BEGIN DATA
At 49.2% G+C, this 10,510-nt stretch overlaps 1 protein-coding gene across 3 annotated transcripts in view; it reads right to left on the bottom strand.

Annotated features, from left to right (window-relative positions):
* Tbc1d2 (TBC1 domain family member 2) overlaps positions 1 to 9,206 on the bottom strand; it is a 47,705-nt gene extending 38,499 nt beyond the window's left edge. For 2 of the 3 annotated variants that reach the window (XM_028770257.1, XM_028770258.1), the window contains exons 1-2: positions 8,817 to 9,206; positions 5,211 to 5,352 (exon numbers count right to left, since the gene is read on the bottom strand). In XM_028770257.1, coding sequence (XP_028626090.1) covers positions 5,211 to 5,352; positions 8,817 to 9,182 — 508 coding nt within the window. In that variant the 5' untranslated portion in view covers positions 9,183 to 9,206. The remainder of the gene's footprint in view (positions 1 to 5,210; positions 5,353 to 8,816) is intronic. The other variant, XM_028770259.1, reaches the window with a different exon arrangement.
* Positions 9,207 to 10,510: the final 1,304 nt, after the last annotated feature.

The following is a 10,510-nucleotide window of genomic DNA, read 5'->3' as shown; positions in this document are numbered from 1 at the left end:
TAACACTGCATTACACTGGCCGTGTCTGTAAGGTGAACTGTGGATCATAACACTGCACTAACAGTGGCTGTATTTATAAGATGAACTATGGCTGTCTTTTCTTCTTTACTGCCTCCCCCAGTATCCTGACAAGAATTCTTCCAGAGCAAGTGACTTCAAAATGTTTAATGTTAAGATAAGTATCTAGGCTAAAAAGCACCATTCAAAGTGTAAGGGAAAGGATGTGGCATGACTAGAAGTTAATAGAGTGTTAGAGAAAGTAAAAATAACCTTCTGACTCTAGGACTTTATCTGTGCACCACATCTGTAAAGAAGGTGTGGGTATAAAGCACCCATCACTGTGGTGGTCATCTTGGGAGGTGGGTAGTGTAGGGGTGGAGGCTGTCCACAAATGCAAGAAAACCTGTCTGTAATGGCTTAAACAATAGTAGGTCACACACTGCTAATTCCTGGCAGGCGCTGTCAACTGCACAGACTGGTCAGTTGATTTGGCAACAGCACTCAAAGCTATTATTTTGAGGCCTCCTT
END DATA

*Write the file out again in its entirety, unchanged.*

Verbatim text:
At 49.2% G+C, this 10,510-nt stretch overlaps 1 protein-coding gene across 3 annotated transcripts in view; it reads right to left on the bottom strand.

Annotated features, from left to right (window-relative positions):
* Tbc1d2 (TBC1 domain family member 2) overlaps positions 1 to 9,206 on the bottom strand; it is a 47,705-nt gene extending 38,499 nt beyond the window's left edge. For 2 of the 3 annotated variants that reach the window (XM_028770257.1, XM_028770258.1), the window contains exons 1-2: positions 8,817 to 9,206; positions 5,211 to 5,352 (exon numbers count right to left, since the gene is read on the bottom strand). In XM_028770257.1, coding sequence (XP_028626090.1) covers positions 5,211 to 5,352; positions 8,817 to 9,182 — 508 coding nt within the window. In that variant the 5' untranslated portion in view covers positions 9,183 to 9,206. The remainder of the gene's footprint in view (positions 1 to 5,210; positions 5,353 to 8,816) is intronic. The other variant, XM_028770259.1, reaches the window with a different exon arrangement.
* Positions 9,207 to 10,510: the final 1,304 nt, after the last annotated feature.

The following is a 10,510-nucleotide window of genomic DNA, read 5'->3' as shown; positions in this document are numbered from 1 at the left end:
TAACACTGCATTACACTGGCCGTGTCTGTAAGGTGAACTGTGGATCATAACACTGCACTAACAGTGGCTGTATTTATAAGATGAACTATGGCTGTCTTTTCTTCTTTACTGCCTCCCCCAGTATCCTGACAAGAATTCTTCCAGAGCAAGTGACTTCAAAATGTTTAATGTTAAGATAAGTATCTAGGCTAAAAAGCACCATTCAAAGTGTAAGGGAAAGGATGTGGCATGACTAGAAGTTAATAGAGTGTTAGAGAAAGTAAAAATAACCTTCTGACTCTAGGACTTTATCTGTGCACCACATCTGTAAAGAAGGTGTGGGTATAAAGCACCCATCACTGTGGTGGTCATCTTGGGAGGTGGGTAGTGTAGGGGTGGAGGCTGTCCACAAATGCAAGAAAACCTGTCTGTAATGGCTTAAACAATAGTAGGTCACACACTGCTAATTCCTGGCAGGCGCTGTCAACTGCACAGACTGGTCAGTTGATTTGGCAACAGCACTCAAAGCTATTATTTTGAGGCCTCCTT